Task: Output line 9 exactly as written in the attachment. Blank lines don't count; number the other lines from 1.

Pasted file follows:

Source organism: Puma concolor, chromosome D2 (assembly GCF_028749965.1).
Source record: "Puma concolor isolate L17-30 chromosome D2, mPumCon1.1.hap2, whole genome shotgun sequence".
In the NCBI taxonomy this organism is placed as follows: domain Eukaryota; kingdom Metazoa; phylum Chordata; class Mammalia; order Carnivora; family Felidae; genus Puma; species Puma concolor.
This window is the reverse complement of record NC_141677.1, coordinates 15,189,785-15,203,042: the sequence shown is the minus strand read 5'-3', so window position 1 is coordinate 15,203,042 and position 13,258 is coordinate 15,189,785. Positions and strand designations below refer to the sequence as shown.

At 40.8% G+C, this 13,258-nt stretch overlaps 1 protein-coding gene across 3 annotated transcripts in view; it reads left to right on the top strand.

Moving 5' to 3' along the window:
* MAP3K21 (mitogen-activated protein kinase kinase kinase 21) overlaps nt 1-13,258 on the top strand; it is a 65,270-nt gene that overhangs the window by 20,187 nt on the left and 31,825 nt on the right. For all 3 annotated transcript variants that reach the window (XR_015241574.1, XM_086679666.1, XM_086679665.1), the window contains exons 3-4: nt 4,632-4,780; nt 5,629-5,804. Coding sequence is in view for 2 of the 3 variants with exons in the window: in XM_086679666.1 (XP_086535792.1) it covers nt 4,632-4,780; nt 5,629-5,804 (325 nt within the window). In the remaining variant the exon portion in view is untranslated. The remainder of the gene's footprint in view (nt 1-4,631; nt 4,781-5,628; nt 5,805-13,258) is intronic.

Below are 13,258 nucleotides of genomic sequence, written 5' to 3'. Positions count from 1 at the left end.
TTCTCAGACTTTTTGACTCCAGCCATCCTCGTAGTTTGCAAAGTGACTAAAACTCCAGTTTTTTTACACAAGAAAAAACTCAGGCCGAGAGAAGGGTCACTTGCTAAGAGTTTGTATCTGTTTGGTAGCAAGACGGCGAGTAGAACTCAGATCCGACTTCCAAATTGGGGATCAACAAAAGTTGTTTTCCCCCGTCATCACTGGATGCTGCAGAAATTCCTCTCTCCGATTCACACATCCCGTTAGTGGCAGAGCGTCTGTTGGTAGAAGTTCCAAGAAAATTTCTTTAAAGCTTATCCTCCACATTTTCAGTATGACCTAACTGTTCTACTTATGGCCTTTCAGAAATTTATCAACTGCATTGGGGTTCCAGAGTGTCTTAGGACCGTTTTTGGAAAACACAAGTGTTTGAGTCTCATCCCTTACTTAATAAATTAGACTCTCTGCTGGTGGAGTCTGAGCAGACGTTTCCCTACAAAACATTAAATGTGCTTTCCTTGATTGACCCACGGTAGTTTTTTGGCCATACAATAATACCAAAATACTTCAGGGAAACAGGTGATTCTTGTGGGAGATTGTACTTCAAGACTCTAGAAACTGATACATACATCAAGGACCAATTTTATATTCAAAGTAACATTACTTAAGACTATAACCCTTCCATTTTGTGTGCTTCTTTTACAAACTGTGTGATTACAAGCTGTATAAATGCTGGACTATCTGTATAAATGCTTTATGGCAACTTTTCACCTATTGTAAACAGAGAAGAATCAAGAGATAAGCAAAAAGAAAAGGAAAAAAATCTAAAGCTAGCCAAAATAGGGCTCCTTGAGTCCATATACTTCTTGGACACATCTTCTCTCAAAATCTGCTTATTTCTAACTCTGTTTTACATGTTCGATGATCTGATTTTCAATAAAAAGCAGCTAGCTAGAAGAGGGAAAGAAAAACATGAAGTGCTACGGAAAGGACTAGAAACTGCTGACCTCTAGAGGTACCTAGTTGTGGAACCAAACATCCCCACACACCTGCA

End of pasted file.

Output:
TTCTCAGACTTTTTGACTCCAGCCATCCTCGTAGTTTGCAAAGTGACTAAAACTCCAGTTTTTTTACACAAGAAAAAACTCAGGCCGAGAGAAGGGTCACTTGCTAAGAGTTTGTATCTGTTTGGTAGCAAGACGGCGAGTAGAACTCAGATCCGACTTCCAAATTGGGGATCAACAAAAGTTGTTTTCCCCCGTCATCACTGGATGCTGCAGAAATTCCTCTCTCCGATTCACACATCCCGTTAGTGGCAGAGCGTCTGTTGGTAGAAGTTCCAAGAAAATTTCTTTAAAGCTTATCCTCCACATTTTCAGTATGACCTAACTGTTCTACTTATGGCCTTTCAGAAATTTATCAACTGCATTGGGGTTCCAGAGTGTCTTAGGACCGTTTTTGGAAAACACAAGTGTTTGAGTCTCATCCCTTACTTAATAAATTAGACTCTCTGCTGGTGGAGTCTGAGCAGACGTTTCCCTACAAAACATTAAATGTGCTTTCCTTGATTGACCCACGGTAGTTTTTTGGCCATACAATAATACCAAAATACTTCAGGGAAACAGGTGATTCTTGTGGGAGATTGTACTTCAAGACTCTAGAAACTGATACATACATCAAGGACCAATTTTATATTCAAAGTAACATTACTTAAGACTATAACCCTTCCATTTTGTGTGCTTCTTTTACAAACTGTGTGATTACAAGCTGTATAAATGCTGGACTATCTGTATAAATGCTTTATGGCAACTTTTCACCTATTGTAAACAGAGAAGAATCAAGAGATAAGCAAAAAGAAAAGGAAAAAAATCTAAAGCTAGCCAAAATAGGGCTCCTTGAGTCCATATACTTCTTGGACACATCTTCTCTCAAAATCTGCTTATTTCTAACTCTGTTTTACATGTTCGATGATCTGATTTTCAATAAAAAGCAGCTAGCTAGAAGAGGGAAAGAAAAACATGAAGTGCTACGGAAAGGACTAGAAACTGCTGACCTCTAGAGGTACCTAGTTGTGGAACCAAACATCCCCACACACCTGCA